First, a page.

As I was breaking and entering, my dad was talking to some of our neighbors. One family didn’t have their front door keys and needed to get in to see their own dogs. Their only way in would be to get in through the window on the second floor. They needed a ladder but didn’t have one, so my dad went asking people in the neighborhood and eventually, my next-door neighbor agreed to graciously bring his ladder over. By the time we got back to the worried family’s house, over 20 people from our tiny neighborhood were gathered around the house, watching the homeowner try to get in with a smaller ladder. After taking the ladder that my next-door neighbor brought, the homeowner was finally able to get in and greet his poor doggos. The whole group of 20 watchers applauded and cheered loudly. It was so weird because even though we live in such a small neighborhood, no one in this group knew each other for the most part. The man who brought the ladder introduced himself for the first time to the man who borrowed it. As much as I want to say that it was a reminder to get to know your neighbors, I think that sentiment is a bit unrealistic. We all live such busy lives and revolve around different circles, and as adorable as it would be if we lived in the kind of neighborhood where everyone knew and loved everyone, I think it’s touching enough that during times of trouble, there will always be a select few neighbors who show up and provide support. Some people will refuse to help (like one neighbor who straight up said he wouldn’t let them borrow his ladder), but others will lend you the helping hand you need. This doesn’t necessarily make the former person a jerk and the latter person a hero, for we can’t ever judge someone’s character by one action. All that matters is that there will always be some kind of support system you can rely on.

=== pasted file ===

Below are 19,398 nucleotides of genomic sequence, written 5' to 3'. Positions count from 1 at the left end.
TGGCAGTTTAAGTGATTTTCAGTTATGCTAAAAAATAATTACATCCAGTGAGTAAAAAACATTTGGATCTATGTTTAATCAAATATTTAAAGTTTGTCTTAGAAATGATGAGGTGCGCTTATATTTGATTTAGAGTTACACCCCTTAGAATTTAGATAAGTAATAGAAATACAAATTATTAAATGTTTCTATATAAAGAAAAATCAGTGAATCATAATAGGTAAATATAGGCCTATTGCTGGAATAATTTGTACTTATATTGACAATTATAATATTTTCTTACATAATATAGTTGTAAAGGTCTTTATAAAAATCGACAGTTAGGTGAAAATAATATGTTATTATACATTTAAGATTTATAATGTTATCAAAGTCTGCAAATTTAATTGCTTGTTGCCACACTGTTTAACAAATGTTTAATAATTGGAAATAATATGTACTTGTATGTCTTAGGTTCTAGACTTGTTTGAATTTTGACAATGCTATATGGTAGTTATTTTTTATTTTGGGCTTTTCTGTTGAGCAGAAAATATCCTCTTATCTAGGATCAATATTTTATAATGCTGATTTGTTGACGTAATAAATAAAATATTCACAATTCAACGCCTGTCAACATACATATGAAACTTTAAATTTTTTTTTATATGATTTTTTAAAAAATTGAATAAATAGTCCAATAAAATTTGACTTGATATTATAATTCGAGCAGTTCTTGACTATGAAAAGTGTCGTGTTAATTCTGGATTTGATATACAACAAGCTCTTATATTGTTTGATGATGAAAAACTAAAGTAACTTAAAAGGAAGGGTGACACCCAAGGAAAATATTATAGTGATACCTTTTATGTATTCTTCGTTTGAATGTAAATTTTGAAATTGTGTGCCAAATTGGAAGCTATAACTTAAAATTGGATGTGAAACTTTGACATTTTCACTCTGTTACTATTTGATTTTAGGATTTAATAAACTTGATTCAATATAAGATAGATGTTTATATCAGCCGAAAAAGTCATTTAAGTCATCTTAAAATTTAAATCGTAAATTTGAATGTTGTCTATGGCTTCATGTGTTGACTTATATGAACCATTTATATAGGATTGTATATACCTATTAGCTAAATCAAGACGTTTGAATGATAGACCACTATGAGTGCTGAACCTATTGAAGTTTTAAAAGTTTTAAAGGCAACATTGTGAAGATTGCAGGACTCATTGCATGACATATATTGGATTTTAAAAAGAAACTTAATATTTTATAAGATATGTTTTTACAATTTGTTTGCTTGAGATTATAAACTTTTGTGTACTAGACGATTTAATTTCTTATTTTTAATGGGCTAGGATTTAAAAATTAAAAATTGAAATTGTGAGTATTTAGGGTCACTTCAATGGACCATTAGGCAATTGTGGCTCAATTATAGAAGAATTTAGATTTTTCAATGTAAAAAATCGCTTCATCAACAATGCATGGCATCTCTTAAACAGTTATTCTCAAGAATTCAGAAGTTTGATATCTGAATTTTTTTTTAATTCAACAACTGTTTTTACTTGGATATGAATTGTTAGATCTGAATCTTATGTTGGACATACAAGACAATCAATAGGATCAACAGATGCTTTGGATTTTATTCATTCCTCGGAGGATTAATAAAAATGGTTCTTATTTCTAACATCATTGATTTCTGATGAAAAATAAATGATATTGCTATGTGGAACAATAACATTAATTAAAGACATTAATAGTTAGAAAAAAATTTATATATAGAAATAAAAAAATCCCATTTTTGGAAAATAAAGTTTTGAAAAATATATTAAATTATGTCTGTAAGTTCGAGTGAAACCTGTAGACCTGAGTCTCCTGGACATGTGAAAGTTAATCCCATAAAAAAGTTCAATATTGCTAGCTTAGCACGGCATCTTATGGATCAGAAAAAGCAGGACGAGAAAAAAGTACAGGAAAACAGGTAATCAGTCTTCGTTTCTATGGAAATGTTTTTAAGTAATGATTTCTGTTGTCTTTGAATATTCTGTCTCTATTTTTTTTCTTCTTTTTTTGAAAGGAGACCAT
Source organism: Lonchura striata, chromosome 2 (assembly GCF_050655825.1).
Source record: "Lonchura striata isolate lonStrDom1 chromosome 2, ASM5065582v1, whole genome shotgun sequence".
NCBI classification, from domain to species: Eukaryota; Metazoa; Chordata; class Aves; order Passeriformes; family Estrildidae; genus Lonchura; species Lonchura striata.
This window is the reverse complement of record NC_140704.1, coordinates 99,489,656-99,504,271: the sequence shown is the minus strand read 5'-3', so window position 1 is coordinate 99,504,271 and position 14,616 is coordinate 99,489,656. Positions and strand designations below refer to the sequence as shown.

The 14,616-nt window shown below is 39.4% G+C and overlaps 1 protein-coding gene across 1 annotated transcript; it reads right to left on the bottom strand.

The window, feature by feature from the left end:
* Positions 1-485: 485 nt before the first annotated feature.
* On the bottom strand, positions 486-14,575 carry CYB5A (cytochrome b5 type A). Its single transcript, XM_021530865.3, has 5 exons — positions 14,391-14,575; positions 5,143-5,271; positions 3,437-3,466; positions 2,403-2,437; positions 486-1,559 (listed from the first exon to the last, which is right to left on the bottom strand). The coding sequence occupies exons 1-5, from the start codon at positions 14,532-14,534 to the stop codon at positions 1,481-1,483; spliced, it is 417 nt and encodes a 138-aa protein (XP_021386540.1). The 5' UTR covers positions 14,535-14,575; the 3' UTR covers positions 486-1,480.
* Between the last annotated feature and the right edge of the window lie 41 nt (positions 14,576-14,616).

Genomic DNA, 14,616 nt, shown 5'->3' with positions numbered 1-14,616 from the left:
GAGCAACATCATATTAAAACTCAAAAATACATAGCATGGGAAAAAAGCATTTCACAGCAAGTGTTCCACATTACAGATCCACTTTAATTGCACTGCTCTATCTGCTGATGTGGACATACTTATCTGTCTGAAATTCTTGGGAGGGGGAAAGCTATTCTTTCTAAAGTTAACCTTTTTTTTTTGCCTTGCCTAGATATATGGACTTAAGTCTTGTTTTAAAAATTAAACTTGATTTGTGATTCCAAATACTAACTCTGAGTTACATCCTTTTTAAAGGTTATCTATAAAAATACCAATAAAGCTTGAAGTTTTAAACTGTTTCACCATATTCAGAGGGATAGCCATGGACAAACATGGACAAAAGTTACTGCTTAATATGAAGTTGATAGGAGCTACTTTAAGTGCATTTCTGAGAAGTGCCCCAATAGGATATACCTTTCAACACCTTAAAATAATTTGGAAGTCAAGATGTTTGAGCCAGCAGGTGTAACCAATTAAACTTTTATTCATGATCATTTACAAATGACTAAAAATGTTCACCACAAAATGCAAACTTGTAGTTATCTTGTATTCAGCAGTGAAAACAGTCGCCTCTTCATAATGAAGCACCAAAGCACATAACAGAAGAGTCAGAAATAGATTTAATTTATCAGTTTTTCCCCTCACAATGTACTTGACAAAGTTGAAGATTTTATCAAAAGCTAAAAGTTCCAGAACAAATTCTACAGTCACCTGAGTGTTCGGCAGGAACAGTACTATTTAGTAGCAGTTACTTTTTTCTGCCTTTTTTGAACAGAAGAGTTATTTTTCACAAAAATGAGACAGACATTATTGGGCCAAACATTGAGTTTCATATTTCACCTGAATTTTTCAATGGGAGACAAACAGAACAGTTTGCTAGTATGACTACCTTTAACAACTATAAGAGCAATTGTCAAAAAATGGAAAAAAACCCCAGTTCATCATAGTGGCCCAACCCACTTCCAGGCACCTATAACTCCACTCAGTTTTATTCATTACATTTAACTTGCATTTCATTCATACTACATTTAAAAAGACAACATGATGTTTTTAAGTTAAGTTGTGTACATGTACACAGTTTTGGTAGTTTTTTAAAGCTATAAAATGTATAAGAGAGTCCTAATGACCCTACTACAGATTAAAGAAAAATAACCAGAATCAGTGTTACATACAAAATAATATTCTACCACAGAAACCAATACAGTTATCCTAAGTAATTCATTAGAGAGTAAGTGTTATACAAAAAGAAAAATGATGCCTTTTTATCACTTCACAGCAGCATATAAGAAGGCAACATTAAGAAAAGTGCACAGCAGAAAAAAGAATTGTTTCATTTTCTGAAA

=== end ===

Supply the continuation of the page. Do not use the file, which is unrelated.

Later in the night, we went to my parents’ friends’ house to re-charge our phones and take a break from the stress of the night. Usually when we go there, I spend most of the night on my phone since most of their Russian banter goes right over my head most times (I’m not perfectly fluent anymore). Since I had to keep my phone charging in the other room, I couldn’t just fill the whole evening with Instagram scrolling, and it was oddly therapeutic. My parents’ friend read us the letters he sent his parents during his time in Israel, and instead of drifting off into my own thoughts, I actually listened and took in everything he was describing, from the work schedules that revolved around a million different meals, to the friendliness of all the Israeli passer-bys. It was still relatively difficult for me to understand every word he was reading, but nonetheless, I was happy that the power outage allowed me to go to a place where I was lost in something other than my own thoughts.
We left their house at around midnight, and went straight to bed when we got home. I didn’t spend much of the next day in my house, so I barely noticed the power outage until we came home at around 4 pm and noticed that all our lights were back on.
And that, my friends, was the most exciting thing that’s happened to me so far this summer. I know a lot of people were really upset about the outage, and obviously it created a lot of problems, but there’s a certain sense of adventure that comes with navigating life without power, even if it’s only for a day. In this sense, I’m glad I didn’t get to binge watch all the episodes of New Girl that I was planning on watching the whole night. Not that I’d necessarily want another outage to happen anytime soon, but I wouldn’t be completely against the shake-up to my routine life.